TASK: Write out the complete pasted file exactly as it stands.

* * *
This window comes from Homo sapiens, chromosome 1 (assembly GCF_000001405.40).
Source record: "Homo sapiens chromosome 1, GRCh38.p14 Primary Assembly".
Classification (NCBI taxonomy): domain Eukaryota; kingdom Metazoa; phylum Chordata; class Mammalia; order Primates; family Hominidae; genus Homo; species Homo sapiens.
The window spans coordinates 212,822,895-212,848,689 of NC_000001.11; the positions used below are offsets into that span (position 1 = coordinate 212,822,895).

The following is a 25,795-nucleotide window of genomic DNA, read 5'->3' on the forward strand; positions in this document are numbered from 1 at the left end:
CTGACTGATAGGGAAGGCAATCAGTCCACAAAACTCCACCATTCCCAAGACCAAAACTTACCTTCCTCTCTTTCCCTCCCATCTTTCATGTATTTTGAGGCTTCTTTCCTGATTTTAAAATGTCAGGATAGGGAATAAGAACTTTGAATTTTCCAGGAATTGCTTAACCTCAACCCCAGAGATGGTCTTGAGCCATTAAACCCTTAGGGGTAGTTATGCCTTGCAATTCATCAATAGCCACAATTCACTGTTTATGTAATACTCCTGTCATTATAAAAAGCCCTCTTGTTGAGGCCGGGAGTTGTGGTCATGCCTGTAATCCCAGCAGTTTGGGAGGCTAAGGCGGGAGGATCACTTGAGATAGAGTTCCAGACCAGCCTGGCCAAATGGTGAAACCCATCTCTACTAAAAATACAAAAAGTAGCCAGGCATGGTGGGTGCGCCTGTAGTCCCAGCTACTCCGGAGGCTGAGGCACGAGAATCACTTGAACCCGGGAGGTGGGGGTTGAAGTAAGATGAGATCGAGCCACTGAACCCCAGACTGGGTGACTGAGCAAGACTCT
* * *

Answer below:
This window comes from Homo sapiens, chromosome 1 (assembly GCF_000001405.40).
Source record: "Homo sapiens chromosome 1, GRCh38.p14 Primary Assembly".
Classification (NCBI taxonomy): domain Eukaryota; kingdom Metazoa; phylum Chordata; class Mammalia; order Primates; family Hominidae; genus Homo; species Homo sapiens.
The window spans coordinates 212,822,895-212,848,689 of NC_000001.11; the positions used below are offsets into that span (position 1 = coordinate 212,822,895).

The following is a 25,795-nucleotide window of genomic DNA, read 5'->3' on the forward strand; positions in this document are numbered from 1 at the left end:
CTGACTGATAGGGAAGGCAATCAGTCCACAAAACTCCACCATTCCCAAGACCAAAACTTACCTTCCTCTCTTTCCCTCCCATCTTTCATGTATTTTGAGGCTTCTTTCCTGATTTTAAAATGTCAGGATAGGGAATAAGAACTTTGAATTTTCCAGGAATTGCTTAACCTCAACCCCAGAGATGGTCTTGAGCCATTAAACCCTTAGGGGTAGTTATGCCTTGCAATTCATCAATAGCCACAATTCACTGTTTATGTAATACTCCTGTCATTATAAAAAGCCCTCTTGTTGAGGCCGGGAGTTGTGGTCATGCCTGTAATCCCAGCAGTTTGGGAGGCTAAGGCGGGAGGATCACTTGAGATAGAGTTCCAGACCAGCCTGGCCAAATGGTGAAACCCATCTCTACTAAAAATACAAAAAGTAGCCAGGCATGGTGGGTGCGCCTGTAGTCCCAGCTACTCCGGAGGCTGAGGCACGAGAATCACTTGAACCCGGGAGGTGGGGGTTGAAGTAAGATGAGATCGAGCCACTGAACCCCAGACTGGGTGACTGAGCAAGACTCT